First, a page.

Log In

Forgot Password?
Create New Account

Loading... please wait

Abstract Details

Hypertension Associated with Functional Status Early After Hospitalization for Ischemic Stroke: a Cohort Study
Cerebrovascular Disease and Interventional Neurology
P6 - Poster Session 6 (5:30 PM-6:30 PM)

Understanding how to best manage patients’ care following AIS is of great importance to minimize disability and maximize recovery.

The goal was to investigate the relationship that hypertension has on the ability for patients to functionally recover from acute ischemic stroke (AIS) post-discharge based on discharge destination using data acquired from a tertiary care stroke center.

This study was a retrospective cohort study which evaluated a change in the modified Rankin Scale (mRS) as a measure of change in functional independence. The mRS values were assigned at time of hospital discharge and again at each patient’s clinic follow-up appointment. Functional improvement was defined as a decrease in mRS by one or more. Those who did not return to follow-up, were admitted for reasons other than AIS, or were discharged to a location other than home, home with services, or acute rehab were excluded from the study. Logistic regressions were performed to assess the impact of hypertension and other stroke risk factors, demographics, presenting NIH Stroke Scale, and treatments.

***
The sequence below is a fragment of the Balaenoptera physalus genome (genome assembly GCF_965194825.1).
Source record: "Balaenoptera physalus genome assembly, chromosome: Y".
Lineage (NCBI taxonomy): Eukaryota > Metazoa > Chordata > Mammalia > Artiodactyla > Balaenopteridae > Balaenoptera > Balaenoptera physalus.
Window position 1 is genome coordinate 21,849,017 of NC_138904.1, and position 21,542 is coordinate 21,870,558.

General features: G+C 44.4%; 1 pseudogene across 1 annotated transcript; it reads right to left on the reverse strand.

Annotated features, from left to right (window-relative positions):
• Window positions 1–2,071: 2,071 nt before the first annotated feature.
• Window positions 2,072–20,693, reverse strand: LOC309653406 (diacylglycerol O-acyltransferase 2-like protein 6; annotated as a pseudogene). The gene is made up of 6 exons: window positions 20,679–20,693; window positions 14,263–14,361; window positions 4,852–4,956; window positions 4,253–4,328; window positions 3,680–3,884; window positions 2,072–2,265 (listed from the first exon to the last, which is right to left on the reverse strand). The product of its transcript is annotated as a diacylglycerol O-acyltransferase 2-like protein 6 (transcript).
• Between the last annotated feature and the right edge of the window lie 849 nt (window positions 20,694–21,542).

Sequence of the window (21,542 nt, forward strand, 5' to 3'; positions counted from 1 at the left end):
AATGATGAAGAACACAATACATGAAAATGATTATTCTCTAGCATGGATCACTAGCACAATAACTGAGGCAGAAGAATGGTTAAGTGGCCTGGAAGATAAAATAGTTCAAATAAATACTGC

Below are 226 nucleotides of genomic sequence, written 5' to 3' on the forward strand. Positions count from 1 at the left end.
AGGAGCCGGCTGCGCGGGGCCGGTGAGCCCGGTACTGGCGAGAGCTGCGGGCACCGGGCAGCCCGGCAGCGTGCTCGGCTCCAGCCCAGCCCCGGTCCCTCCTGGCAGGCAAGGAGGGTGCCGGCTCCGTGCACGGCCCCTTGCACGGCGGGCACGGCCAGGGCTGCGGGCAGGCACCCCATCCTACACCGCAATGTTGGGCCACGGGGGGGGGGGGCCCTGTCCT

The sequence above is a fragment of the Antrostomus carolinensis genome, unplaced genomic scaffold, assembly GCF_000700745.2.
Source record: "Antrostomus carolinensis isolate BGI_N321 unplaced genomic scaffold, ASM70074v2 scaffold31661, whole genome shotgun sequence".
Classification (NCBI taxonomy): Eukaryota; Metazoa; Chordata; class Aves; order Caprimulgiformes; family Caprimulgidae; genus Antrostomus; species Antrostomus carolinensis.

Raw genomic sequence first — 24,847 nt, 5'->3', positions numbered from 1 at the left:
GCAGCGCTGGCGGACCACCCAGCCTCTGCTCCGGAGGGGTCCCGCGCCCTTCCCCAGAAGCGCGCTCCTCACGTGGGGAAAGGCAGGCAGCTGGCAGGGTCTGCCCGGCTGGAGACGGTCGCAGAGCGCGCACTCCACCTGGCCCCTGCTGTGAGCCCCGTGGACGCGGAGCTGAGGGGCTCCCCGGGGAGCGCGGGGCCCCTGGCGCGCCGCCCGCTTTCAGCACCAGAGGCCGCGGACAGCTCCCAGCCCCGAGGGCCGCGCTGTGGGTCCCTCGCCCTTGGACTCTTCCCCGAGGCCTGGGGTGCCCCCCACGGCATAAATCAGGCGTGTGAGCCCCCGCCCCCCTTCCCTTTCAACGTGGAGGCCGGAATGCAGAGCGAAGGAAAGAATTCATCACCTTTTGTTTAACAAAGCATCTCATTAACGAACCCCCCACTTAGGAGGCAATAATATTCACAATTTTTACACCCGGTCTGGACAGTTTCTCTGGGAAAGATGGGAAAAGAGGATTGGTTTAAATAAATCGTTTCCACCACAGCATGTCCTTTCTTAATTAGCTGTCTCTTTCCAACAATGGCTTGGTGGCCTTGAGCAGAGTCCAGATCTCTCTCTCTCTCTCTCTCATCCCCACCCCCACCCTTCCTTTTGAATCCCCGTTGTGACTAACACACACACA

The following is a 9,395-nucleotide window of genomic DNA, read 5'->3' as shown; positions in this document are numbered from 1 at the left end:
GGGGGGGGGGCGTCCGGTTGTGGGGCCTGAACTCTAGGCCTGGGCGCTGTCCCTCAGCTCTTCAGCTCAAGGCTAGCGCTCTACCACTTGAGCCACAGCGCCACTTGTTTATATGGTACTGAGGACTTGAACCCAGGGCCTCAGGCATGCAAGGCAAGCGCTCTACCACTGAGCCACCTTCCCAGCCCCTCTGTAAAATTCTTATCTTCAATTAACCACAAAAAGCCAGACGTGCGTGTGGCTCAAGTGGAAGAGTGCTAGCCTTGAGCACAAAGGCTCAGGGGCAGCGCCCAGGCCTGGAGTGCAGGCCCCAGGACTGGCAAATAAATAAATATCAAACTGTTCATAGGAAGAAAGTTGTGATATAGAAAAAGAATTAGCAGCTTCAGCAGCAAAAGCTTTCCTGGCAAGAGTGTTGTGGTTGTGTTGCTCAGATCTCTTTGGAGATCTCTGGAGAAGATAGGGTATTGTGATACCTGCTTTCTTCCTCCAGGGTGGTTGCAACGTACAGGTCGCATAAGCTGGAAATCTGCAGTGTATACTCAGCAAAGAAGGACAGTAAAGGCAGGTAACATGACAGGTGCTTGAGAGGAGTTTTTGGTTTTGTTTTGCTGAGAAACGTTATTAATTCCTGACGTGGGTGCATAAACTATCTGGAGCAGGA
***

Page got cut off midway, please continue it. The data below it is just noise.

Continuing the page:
A pre-existing diagnosis of hypertension did not impact the recovery for patients discharged home; however, in patients with hypertension discharged to acute rehab, there were higher odds of not achieving a functional improvement between time of hospital discharge and clinic follow-up (OR 2.53, 95% CI: 1.02-6.59). Sensitivity analysis demonstrated that patients discharged to acute rehab with antihypertensives had higher odds of undergoing no functional improvement at clinic follow-up (OR 2.36, 95% CI: 1.08, 5.24).

Patients with a pre-existing diagnosis of hypertension discharged to acute rehab post-AIS have higher odds of not achieving functional improvement compared to patients discharged home. The proposed reasoning for this is the result of rehabilitation care teams overzealously controlling hypertension with antihypertensives, which may impair collateral circulation supporting penumbral tissue instead of allowing for permissive hypertension. 

Megan E. Pudlo (Tufts University School of Medicine)
Ms. Pudlo has nothing to disclose.
Kathryn Cote, MPH Ms. Cote has nothing to disclose.
No disclosure on file
Lester Y. Leung, MD (Tufts Medical Center) Dr. Leung has received research support from NIH.